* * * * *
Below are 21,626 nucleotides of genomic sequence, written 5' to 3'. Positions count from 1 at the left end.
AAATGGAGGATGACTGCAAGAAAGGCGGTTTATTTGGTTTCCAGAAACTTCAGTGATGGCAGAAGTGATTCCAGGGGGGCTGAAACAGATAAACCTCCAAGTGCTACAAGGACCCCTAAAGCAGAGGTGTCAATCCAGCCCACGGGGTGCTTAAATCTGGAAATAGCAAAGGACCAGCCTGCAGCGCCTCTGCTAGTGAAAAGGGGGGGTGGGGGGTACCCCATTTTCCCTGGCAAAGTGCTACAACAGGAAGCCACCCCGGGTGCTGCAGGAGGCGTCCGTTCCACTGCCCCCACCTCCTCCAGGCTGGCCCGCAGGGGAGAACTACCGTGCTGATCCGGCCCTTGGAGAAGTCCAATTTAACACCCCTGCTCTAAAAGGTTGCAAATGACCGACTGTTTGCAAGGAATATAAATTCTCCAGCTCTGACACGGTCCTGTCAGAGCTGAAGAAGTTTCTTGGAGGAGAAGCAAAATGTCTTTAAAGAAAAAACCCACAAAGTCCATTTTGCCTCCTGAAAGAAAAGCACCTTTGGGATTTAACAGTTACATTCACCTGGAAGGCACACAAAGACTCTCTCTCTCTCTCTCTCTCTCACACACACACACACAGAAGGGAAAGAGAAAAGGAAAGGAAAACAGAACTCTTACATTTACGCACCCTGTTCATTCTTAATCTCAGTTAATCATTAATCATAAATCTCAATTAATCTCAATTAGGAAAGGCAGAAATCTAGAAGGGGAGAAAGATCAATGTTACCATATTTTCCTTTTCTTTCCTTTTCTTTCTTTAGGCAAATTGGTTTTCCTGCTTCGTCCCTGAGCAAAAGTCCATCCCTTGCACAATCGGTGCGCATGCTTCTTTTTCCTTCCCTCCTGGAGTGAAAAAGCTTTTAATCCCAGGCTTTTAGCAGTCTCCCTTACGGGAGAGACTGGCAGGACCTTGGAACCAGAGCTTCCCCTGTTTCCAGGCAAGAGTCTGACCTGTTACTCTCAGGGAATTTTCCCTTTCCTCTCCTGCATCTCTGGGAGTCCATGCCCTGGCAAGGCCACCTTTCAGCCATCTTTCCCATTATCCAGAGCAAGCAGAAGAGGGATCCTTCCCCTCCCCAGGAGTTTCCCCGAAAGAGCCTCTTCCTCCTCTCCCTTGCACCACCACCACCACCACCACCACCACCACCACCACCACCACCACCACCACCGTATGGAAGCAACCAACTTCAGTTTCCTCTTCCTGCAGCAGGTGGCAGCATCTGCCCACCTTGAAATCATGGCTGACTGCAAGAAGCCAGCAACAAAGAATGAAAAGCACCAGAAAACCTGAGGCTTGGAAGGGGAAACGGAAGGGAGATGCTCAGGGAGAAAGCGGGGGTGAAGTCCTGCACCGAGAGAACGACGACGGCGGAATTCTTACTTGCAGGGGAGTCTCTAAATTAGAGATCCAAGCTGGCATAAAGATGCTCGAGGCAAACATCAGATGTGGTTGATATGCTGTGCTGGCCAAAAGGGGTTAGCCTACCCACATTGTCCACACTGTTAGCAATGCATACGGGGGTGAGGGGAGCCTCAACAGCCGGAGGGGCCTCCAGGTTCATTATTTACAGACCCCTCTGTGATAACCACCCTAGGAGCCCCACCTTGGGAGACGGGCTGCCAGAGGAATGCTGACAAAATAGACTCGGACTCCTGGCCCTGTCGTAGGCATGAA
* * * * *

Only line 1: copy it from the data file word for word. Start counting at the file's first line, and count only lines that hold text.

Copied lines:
Below are 21,626 nucleotides of genomic sequence, written 5' to 3'. Positions count from 1 at the left end.